Statewide wellness initiative launched

first_img‘It is our goal to empower 1,000 Vermonters to be accountable with their lives,’ Salmon said, ‘by providing a system that one can enter by simply declaring individual goals linked to clear outcomes. I’m excited and eager to get the ball rolling.’Salmon joined John Kleinhans, chairman of the Vermont State Colleges Student Association, and Deputy Health Commissioner Barbara Cimaglio, to record a 30-minute program for local access television to help explain the concept and how people can join or learn more. ‘The Vermont Department of Health and our partners are always looking for new ways to improve health outcomes,’ Cimaglio said. ‘Although Vermont is known as the healthiest state, substance abuse, smoking and obesity are still public health challenges. We support this innovative project and look forward to seeing how Vermonters respond.’Accountable to You, Accountable to Me is based on four different goals that Vermonters can pledge to accomplish by the conclusion of 2012, or 12 months from personal enrollment through March 31, 2013: quit smoking, stop drinking, lose 25 pounds, or save $2,012 to donate to a local Vermont charity or an individual project choice. Individuals may modify their declaration of pounds lost or dollars committed. Entrants who stay on course toward their chosen goal will be entered in a monthly prize bowl drawing with a cash reward donated by participants or businesses. Each participant will be paired up with a mentor that will make weekly electronic or phone contact and provide support.Accountable to You, Accountable to Me will be led on a day-to-day basis by John Kleinhans, and is open to all Vermonters. The program will include a social media campaign and active grassroots campaign based through all 14 counties in the state. ‘I am really excited,’ Kleinhans said. ‘This is a morale boosting vehicle where Vermonters can stand up and make themselves better and their communities better after a difficult year. If we could find 1,000 Vermonters to save 2012 dollars for others, that is over 2 million dollarsâ ¦It blows my mind!’ State Auditor Tom Salmon CPA announced the creation of the Accountable to You, Accountable to Me statewide wellness initiative. This program will encourage Vermonters to take a proactive role in their own personal health and wellness by focusing on accountability to one’s self and others who are part of their lives. By signing up to be held accountable to one’s individual health and/or savings goals, Vermonters will employ a new strategy to achieve better personal and community results in the year ahead.Vermonters will have an opportunity to sign up for one of the following categories:·        No Use of Alcohol·        No Use of Tobacco or any illegal substances·        Lose 25 pounds·        Save 2,012 dollars to donate to a Vermont charity.last_img read more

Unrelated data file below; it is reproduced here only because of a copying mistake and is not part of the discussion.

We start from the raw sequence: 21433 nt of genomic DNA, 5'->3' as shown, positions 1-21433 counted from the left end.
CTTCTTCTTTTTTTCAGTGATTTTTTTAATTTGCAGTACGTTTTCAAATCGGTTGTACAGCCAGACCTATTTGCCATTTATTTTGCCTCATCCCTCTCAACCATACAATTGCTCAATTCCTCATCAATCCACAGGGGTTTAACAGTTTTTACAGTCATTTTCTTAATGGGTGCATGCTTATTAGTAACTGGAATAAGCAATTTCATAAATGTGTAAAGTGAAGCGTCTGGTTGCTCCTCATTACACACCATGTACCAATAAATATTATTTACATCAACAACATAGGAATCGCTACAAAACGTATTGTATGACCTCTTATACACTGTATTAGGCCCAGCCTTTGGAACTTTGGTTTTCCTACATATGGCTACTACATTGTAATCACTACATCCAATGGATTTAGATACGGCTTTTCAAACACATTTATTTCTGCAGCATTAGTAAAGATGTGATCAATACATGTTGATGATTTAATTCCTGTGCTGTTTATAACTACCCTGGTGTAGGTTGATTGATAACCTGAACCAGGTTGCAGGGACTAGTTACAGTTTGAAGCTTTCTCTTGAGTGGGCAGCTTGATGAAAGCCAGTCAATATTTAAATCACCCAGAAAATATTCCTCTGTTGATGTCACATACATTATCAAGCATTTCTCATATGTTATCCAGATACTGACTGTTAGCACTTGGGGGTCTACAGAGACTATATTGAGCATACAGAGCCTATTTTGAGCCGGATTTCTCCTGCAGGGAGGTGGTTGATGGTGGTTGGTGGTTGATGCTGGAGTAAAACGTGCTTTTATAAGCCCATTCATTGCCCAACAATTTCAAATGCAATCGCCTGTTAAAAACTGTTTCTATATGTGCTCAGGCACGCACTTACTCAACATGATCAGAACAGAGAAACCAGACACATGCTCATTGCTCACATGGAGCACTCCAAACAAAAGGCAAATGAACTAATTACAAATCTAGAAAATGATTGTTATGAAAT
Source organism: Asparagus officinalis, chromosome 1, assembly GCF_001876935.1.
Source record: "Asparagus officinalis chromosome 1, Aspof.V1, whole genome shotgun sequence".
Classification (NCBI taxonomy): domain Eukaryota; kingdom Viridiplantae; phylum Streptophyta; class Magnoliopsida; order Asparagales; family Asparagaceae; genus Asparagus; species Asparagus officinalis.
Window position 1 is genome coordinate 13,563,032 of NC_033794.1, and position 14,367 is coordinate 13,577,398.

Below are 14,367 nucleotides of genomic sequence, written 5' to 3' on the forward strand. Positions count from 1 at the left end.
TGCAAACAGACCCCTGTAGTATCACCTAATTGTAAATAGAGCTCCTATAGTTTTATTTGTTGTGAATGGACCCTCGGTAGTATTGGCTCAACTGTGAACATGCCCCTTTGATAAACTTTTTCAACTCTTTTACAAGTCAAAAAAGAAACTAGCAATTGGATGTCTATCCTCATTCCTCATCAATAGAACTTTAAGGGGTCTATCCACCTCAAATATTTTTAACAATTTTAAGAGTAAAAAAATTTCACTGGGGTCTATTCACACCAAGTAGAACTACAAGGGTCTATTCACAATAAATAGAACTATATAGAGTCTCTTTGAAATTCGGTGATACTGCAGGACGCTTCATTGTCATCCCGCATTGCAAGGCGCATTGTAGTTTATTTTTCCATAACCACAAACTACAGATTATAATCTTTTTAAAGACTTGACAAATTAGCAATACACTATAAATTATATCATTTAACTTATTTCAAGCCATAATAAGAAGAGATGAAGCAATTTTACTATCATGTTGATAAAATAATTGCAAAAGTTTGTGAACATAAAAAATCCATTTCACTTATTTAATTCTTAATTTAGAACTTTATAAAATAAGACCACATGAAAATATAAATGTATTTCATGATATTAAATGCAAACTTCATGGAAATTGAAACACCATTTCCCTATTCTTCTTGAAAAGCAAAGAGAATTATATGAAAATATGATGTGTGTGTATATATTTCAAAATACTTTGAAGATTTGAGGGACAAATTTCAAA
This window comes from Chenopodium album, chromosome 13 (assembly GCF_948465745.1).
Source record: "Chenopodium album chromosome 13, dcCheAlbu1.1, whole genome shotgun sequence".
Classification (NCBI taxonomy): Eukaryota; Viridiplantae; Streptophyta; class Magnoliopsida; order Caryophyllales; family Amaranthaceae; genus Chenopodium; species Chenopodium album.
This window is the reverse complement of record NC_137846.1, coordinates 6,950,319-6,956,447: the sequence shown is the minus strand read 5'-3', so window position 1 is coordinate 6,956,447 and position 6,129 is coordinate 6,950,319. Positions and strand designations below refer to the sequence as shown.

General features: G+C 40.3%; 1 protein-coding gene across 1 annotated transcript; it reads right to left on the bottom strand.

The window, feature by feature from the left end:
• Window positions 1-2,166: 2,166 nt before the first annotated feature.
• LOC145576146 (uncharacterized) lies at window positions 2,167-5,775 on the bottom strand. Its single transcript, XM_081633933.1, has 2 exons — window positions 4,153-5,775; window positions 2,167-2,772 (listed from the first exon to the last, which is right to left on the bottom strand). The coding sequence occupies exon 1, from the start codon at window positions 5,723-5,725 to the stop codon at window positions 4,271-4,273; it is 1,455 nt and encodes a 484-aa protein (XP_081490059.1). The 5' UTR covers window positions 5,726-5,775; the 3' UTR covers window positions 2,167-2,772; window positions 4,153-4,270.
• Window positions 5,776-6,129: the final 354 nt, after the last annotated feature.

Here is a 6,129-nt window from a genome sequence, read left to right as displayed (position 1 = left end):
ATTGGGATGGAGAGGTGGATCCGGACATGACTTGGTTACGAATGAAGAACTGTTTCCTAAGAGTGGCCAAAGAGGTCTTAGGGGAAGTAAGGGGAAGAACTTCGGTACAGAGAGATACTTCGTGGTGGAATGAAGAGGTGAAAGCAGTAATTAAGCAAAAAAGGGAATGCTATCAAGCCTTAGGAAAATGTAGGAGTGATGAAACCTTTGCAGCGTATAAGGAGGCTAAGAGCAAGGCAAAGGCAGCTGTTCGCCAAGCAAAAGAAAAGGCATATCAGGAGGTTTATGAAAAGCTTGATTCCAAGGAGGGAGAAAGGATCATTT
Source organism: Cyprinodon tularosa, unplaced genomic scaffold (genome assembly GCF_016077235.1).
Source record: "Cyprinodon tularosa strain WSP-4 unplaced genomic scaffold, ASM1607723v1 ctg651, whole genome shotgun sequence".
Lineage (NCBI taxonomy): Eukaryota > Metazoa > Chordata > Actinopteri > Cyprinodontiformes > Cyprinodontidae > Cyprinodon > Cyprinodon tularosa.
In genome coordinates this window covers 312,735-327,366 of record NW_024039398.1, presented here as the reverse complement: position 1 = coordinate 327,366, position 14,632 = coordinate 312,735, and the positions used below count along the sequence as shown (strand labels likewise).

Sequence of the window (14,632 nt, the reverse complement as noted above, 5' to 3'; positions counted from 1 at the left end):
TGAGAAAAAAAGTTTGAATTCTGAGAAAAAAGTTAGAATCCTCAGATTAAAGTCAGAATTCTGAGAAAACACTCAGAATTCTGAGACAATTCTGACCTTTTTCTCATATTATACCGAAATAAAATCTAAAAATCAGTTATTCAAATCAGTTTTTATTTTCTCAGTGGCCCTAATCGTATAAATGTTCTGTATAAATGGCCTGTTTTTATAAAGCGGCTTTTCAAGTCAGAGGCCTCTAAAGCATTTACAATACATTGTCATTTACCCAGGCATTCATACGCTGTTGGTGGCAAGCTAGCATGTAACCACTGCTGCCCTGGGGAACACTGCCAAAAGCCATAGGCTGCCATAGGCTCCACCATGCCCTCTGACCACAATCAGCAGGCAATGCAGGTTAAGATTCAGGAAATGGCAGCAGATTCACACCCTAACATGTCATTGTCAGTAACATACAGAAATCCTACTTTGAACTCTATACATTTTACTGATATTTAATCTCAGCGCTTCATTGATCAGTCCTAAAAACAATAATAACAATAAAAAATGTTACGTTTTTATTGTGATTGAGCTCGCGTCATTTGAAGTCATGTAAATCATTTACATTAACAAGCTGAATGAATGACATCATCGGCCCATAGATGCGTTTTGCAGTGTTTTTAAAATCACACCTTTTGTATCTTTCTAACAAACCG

4 ways to humanize company culture